“In our unwavering commitment to safer roads, Microsoft is eager to explore collaboration opportunities with Bosch to pioneer the realm of generative AI,” Microsoft CVP and Distinguished Architect, Uli Homann, said.
Even today, when it comes to training systems for automated driving, AI quickly comes up against its limits.
Today’s driver assistance systems can detect people, animals, objects, and vehicles, but in the near future generative AI could help determine whether a situation could potentially lead to an accident.
Generative AI utilises vast amounts of data to train systems for automated driving, enabling them to draw improved conclusions from this data.

For example, it could deduce whether an object on the road ahead is a plastic bag or a damaged vehicle part.
This information can be used either to communicate directly with the driver – such as by displaying a warning – or to initiate appropriate driving manoeuvres, such as braking while switching on the hazard warning lights.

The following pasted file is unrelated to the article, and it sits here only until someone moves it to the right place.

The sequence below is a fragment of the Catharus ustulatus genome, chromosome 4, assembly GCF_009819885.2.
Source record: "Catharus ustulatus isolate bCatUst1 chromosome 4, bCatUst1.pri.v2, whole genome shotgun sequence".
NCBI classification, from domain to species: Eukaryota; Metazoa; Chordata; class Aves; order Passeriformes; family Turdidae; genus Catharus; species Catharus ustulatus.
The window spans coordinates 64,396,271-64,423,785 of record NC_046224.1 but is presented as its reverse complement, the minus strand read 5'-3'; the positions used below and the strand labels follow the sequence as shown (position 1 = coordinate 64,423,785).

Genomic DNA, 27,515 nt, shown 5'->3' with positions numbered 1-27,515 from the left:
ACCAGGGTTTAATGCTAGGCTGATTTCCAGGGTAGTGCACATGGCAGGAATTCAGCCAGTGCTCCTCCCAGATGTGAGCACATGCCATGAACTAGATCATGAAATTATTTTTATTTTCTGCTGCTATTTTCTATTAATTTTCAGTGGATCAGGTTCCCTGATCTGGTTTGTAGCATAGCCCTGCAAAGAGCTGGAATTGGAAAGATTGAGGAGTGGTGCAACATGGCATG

Bosch and Microsoft have already partnered to develop a universal software platform for seamlessly connecting cars and the cloud and are looking forward to working together to identify new opportunities to bring cutting-edge AI technology to their customers and the autonomous vehicle industry.
“Generative AI is a boost to innovation. It can transform industry in much the same way as the invention of the computer,” Bosch Board of Management Member and Chief Digital Officer, Dr Tanja Rueckert, said.
The new 2024 Bosch Tech Compass shows this as well: 64 percent of respondents believe that AI is the technology with the greatest importance for the future. In comparison, only 41 percent of respondents were of the same opinion just one year ago.